The STS Honorary Medal was established in 2010 by the Signal Transduction Society in association with the BMC Journal “Cell Communication and Signaling” (CCS) to acknowledge outstanding individuals for their ground-breaking contributions in deciphering signaling pathways in normal and diseased cells. From 2017 until 2022, the International Journal of Molecular Sciences (IJMS) has been co-sponsor of the medal, which is now awarded again by the Signal Transduction Society alone.
Areas of awarded research reflect the STS motto “Signal Transduction - Receptors, Mediators and Genes”. Excellent candidates have been nominated by STS members, and the award committee, composed of STS council and advisory board, has unanimously selected the laureates.
Each year the Medal is presented at a Medal Ceremony, which takes place in the course of the annual meetings of the Signal Transduction Society. As a special highlight of the ceremony the honorable awardees deliver their Medal Lectures, in which they share personal views of the history of their outstanding discoveries in signal transduction research as well as their visions for the future.
Recipients of the STS Honorary Medal are so far:
Julian Downward stands as a visionary and prolific scientist whose achievements have profoundly shaped the landscape of molecular biology and cancer research. He pioneered groundbreaking discoveries in the field of cell signaling, particularly in unraveling the intricate mechanisms of the Ras pathway. His work has illuminated the underlying molecular switches that drive normal as well as oncogenic cellular signaling contributing to the development of various cancers. Julian Downward's extraordinary contributions extend beyond the laboratory, as his findings have not only advanced our fundamental understanding of cellular behavior but have also offered critical insights into the development of targeted therapies for cancer. His dedication to translating scientific knowledge into tangible medical advancements has earned him widespread recognition and admiration.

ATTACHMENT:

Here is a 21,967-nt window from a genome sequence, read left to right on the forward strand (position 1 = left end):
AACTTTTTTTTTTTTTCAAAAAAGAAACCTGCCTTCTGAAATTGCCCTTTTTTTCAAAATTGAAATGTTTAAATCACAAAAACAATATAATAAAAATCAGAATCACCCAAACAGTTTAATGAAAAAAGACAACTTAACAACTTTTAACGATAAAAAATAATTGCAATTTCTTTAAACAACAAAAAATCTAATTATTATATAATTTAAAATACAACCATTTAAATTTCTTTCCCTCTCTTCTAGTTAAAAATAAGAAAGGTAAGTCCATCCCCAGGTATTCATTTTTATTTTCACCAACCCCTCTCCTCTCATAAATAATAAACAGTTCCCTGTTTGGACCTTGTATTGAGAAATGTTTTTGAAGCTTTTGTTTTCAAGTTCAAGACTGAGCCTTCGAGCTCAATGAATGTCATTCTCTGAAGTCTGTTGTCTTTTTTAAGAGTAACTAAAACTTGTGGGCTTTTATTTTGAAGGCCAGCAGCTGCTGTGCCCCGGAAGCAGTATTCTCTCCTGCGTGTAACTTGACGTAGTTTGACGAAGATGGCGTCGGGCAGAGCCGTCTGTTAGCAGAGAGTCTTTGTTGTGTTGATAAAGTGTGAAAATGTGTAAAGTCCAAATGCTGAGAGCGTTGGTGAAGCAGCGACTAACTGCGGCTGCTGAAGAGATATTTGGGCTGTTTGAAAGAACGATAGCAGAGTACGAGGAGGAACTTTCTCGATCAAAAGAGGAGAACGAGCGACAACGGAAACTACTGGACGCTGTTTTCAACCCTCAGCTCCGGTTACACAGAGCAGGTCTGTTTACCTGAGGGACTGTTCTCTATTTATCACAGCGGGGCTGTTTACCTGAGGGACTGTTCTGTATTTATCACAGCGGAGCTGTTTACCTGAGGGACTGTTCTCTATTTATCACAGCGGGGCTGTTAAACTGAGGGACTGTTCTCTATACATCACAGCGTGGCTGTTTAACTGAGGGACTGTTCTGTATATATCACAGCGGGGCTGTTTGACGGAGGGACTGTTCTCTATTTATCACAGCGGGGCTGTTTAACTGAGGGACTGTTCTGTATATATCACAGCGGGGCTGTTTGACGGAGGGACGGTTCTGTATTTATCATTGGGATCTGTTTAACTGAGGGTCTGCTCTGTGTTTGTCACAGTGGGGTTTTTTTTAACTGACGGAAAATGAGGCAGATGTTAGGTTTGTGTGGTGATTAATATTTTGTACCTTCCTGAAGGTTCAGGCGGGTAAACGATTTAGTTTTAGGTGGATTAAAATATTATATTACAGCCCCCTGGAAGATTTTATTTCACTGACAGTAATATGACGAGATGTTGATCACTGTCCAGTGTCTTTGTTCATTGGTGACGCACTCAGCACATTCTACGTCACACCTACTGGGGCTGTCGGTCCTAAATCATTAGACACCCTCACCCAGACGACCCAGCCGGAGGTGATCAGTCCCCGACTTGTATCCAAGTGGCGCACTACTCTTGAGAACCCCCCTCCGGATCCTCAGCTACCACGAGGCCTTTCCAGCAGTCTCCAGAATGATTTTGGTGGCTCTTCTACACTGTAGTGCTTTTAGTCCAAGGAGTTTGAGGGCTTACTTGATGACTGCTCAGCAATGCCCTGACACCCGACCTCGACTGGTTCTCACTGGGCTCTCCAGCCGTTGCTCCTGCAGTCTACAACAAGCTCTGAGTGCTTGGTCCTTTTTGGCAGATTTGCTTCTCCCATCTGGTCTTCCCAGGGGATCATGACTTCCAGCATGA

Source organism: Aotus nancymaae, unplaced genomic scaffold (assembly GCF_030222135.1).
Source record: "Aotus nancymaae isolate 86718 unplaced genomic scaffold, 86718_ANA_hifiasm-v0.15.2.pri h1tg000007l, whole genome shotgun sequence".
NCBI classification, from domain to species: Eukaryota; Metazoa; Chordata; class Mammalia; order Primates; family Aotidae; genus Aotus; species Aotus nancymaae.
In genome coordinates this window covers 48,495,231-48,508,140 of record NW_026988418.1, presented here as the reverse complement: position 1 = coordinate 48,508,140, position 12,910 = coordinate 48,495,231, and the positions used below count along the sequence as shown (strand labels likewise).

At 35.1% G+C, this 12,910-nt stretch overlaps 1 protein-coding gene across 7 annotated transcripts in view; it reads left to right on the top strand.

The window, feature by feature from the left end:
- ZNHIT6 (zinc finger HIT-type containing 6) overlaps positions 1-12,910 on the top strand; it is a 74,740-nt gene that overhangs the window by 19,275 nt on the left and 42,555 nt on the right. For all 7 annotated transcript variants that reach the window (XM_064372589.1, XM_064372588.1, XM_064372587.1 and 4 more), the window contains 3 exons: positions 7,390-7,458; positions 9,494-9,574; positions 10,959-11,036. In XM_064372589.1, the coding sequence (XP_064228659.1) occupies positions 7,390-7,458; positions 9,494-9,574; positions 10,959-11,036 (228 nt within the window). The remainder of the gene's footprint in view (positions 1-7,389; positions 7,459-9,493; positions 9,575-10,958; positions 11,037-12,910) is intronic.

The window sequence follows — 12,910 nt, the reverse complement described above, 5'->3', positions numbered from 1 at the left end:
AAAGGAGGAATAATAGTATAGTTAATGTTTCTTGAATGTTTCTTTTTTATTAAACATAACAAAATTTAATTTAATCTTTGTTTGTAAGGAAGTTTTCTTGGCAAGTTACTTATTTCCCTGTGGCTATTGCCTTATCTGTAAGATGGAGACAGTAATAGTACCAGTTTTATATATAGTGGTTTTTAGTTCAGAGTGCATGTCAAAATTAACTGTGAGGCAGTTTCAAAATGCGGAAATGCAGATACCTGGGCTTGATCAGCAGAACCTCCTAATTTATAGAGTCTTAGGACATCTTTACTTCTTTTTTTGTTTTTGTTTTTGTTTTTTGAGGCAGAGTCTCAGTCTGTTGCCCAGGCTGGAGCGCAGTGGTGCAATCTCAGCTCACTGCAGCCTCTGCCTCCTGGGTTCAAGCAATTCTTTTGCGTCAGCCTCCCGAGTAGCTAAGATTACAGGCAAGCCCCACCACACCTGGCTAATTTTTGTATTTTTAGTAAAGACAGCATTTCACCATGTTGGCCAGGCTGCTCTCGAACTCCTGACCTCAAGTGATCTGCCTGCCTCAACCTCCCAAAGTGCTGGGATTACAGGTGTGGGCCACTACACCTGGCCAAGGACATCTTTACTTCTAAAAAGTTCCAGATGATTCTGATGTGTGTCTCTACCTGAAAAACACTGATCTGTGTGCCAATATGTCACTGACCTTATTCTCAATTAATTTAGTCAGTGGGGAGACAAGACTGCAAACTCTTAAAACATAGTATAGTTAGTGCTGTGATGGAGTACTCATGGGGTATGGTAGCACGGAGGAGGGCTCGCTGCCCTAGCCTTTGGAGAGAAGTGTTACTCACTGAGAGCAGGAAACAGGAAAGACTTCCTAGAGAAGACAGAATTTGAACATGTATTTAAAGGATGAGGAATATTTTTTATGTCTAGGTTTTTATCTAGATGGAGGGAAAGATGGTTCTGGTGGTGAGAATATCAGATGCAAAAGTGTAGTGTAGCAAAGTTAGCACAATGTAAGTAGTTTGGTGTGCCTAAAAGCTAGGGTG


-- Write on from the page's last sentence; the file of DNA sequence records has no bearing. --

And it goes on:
Peter H. Krammer
Peter H. Krammer has been awarded for his lifetime contributions to the elucidation of cell death signaling. He identified the death receptor CD95 (APO-1/Fas), and demonstrated that apoptosis is an intrinsic physiological process within cells. Furthermore, Krammer elucidated the death-inducing signaling complex, activation-induced cell death (AICD) on the single cell level and described how T cell death contributes to immunological tolerance.
Professor Alfred Wittinghofer (Max Planck Institute of Molecular Physiology, Dortmund, DE) was awarded the STS Honorary Medal in 2019 for his long-standing and influential work on structure-function relationships of GTP-binding proteins and their involvement in physiological and pathophysiological processes.
Professor Karen Vousden (Francis Crick Institute, London, UK) was awarded the STS Honorary Medal in 2018 for her lifetime contributions on the function and regulation of the tumour suppressor p53.
Professor Michael Reth (Max Planck Institute of Immunobiology and Epigenetics, Freiburg, Germany) was awarded the STS Honorary Medal in 2017 for his lifetime contributions on intracellular signaling pathways in lymphocytes and his pioneering work on the structure and function of the B-cell receptor.
Tak W. Mak